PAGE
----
For average user, let's say you reach home, get out of car and plug it in the wall socket and charge at 2kw/H(like running a 1hp aircon unit). that will be 16kwh total for 8 hours charging. That's around 1/3 of the battery charge or 100km worth of driving.

You would really only need the supercharging half hour if you are like salesman and do like 200km everyday driving or if you do long distance to malaysia. 

One of the solutions to charging of course is swappable battery packs. However each battery pack will likely cost a few thousand extra and will only have maybe 10 or 20kwh capacity.

Another solution is the one currently touted by Toyota and Hyundai which is the hydrogen powered EV, but this is still not mainstream yet and require expensive investment into setting up hydrogen pump stations and other infrastructure.

In recent years, hybrid is actually gaining quite a bit of traction in the Taxi industry as well as with motorist. IMHO currently this is still the best combo for cars with massive range increase and still as convenient to pump petrol. 

BYD did a Taxi EV trial in HK was a failure and now they are testing it in Singapore. Not sure if they will be successful or not. 

I would say end of the day its all about total cost of ownership for switch to EV. Locally the gov not very supportive of Tesla car, so in local context no point discussing Tesla cars. If talking about EV in general then  will have to see how the BlueSG EV car sharing goes. Might become mainstream in the future and gov might even create special self driving EV car/bus lane on the roads.

hey. why do you say "Locally the gov not very supportive of Tesla car, so in local context no point discussing Tesla cars."? i'm eagerly waiting for them to come to singapore.
Musk's record-breaking battery officially launches in Australia

http://www.businesstimes.com.sg/energy-c...-australia
(03-12-2017, 12:38 PM)BRT Wrote: [ -> ]
(27-11-2017, 05:16 PM)BlueKelah Wrote: [ -> ]
(26-11-2017, 01:42 AM)specuvestor Wrote: [ -> ]
(25-11-2017, 04:20 PM)BlueKelah Wrote: [ -> ]Only if u forgot to recharge or going long distance driving. For most urban user and weekend warrior, full charge at home overnight would be the norm and sufficient.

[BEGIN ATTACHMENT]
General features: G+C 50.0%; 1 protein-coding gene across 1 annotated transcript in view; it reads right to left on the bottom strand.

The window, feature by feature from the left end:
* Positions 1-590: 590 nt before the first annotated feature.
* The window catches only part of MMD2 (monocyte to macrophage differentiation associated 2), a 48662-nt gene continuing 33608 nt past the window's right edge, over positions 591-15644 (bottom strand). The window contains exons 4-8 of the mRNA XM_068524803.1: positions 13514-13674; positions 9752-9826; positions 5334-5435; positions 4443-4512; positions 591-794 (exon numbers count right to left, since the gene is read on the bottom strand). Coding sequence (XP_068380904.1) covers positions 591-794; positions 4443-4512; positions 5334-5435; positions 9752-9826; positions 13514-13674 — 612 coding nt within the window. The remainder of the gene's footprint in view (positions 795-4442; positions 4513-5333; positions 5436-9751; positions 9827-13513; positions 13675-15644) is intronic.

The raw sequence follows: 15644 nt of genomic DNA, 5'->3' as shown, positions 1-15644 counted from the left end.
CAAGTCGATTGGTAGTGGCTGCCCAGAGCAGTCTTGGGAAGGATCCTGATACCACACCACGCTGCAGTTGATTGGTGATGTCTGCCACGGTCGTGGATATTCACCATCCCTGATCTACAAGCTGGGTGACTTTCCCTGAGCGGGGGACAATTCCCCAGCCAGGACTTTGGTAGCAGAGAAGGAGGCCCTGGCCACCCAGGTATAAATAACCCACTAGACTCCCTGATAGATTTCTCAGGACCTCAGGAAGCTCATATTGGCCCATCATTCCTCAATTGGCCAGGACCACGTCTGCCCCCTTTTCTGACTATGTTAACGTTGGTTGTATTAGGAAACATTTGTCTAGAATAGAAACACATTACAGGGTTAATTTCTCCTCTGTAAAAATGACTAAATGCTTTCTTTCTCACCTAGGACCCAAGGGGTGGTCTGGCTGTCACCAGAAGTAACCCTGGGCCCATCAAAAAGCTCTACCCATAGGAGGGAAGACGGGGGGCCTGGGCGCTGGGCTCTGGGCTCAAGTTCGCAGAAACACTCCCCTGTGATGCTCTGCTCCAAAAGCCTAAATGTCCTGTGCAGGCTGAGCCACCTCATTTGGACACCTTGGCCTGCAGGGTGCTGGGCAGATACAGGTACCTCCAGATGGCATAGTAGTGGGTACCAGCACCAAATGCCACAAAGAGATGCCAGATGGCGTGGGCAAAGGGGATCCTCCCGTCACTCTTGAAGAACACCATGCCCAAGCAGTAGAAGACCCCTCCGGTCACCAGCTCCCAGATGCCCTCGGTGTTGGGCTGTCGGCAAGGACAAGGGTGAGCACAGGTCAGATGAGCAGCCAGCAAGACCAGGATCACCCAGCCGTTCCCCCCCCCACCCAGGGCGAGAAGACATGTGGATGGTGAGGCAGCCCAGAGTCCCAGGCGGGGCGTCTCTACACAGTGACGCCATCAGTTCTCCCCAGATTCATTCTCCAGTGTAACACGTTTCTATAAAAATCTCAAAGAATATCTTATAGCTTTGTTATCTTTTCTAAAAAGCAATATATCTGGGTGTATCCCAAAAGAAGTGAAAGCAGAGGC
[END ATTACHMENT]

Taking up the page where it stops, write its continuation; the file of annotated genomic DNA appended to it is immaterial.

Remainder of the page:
Also it is recommended to have a rest every few hours constant driving. A half an hour toilet stop, including makan and check your facebook whatsapp and even nap would be a perfect fit for the recharging.

And of course backup and maybe hot swappable battery packs will be easily developed. A hot swap battery pack will only take a couple mins to swap. Lets not forget EV has extra big empty space in the front which is perfect for more battery.

Just look at how we tackle the smartphone low battery problem. Similar solution for ev.

So the only remaining obstacle really is the cost of ownership.

Sent from my SM-T800 using Tapatalk

If this human behaviour is true, then cell phone powerbank no biz Liao.

Not forgetting the rush to increase power in cell phone battery leading to short circuits and fire. Fire in your pocket and fire in the car is probably quite different. Let’s see if they mass produce model 3 if quality will not suffer. Samsung Battery gate is probably not even statistically significant when one produces 10m pieces, but one not likely want to be at tail end risk.

In my opinion the short term solution is the swappable battery pack. To expect instant gratification generation to wait half an hour to charge is not realistic

No sure why you guys so focussed on the half hour charge time. 
In Singapore context, half hour charging is not an issue at all as this function will almost not be used at all. 
Why?
Model 3 range is touted to be 350km base model and long range 540km(probably bigger battery packs). Lets say i go to work from woodland mrt to raffles place mrt by car (using google maps) is 27km*2 = 54km round trip. Lets say one day we allocated  60km for work travel and maybe another 10km go makan at night. 70km total. Maybe allow for traffic jam and aircon use. 100km/day range is used. After 3 days, you  would left 50km (~14% charge left, simplistically saying taking that 100% charge = 350km)